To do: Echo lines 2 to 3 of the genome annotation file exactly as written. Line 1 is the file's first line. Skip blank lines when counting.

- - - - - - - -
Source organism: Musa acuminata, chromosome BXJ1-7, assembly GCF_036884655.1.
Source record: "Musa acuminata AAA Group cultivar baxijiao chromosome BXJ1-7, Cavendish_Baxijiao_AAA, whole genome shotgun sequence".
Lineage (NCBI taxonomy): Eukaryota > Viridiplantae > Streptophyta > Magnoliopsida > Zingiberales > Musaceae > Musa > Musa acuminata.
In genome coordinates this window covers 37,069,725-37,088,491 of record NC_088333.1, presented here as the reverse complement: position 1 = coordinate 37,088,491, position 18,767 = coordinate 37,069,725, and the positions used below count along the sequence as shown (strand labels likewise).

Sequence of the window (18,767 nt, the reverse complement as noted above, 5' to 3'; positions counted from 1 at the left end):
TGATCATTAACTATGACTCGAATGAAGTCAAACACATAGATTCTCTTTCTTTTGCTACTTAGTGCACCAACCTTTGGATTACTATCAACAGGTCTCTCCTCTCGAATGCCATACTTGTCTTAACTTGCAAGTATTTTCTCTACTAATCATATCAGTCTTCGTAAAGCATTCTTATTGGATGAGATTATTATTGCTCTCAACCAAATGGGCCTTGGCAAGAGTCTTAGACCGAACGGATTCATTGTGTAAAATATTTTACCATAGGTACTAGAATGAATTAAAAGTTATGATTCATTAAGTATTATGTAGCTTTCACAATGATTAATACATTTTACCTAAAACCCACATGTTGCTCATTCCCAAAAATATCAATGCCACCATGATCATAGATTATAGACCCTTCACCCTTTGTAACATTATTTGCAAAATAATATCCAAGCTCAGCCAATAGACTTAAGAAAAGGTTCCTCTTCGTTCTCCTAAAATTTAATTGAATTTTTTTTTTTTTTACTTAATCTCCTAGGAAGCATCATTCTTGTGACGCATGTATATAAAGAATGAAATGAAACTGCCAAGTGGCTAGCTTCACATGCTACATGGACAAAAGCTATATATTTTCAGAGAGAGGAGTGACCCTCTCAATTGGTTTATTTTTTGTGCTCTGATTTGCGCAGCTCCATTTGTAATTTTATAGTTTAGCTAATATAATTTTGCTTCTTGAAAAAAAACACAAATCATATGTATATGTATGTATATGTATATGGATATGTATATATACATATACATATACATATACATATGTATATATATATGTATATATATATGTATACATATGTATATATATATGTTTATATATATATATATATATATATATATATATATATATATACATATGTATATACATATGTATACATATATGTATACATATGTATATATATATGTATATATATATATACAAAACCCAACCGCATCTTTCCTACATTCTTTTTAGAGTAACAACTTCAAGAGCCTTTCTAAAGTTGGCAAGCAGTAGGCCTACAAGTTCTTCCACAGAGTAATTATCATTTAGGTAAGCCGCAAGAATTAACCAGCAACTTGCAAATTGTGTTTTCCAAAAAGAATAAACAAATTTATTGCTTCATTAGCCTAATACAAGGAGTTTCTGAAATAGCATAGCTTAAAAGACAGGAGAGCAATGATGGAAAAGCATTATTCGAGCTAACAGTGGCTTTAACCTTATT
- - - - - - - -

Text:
Source record: "Musa acuminata AAA Group cultivar baxijiao chromosome BXJ1-7, Cavendish_Baxijiao_AAA, whole genome shotgun sequence".
Lineage (NCBI taxonomy): Eukaryota > Viridiplantae > Streptophyta > Magnoliopsida > Zingiberales > Musaceae > Musa > Musa acuminata.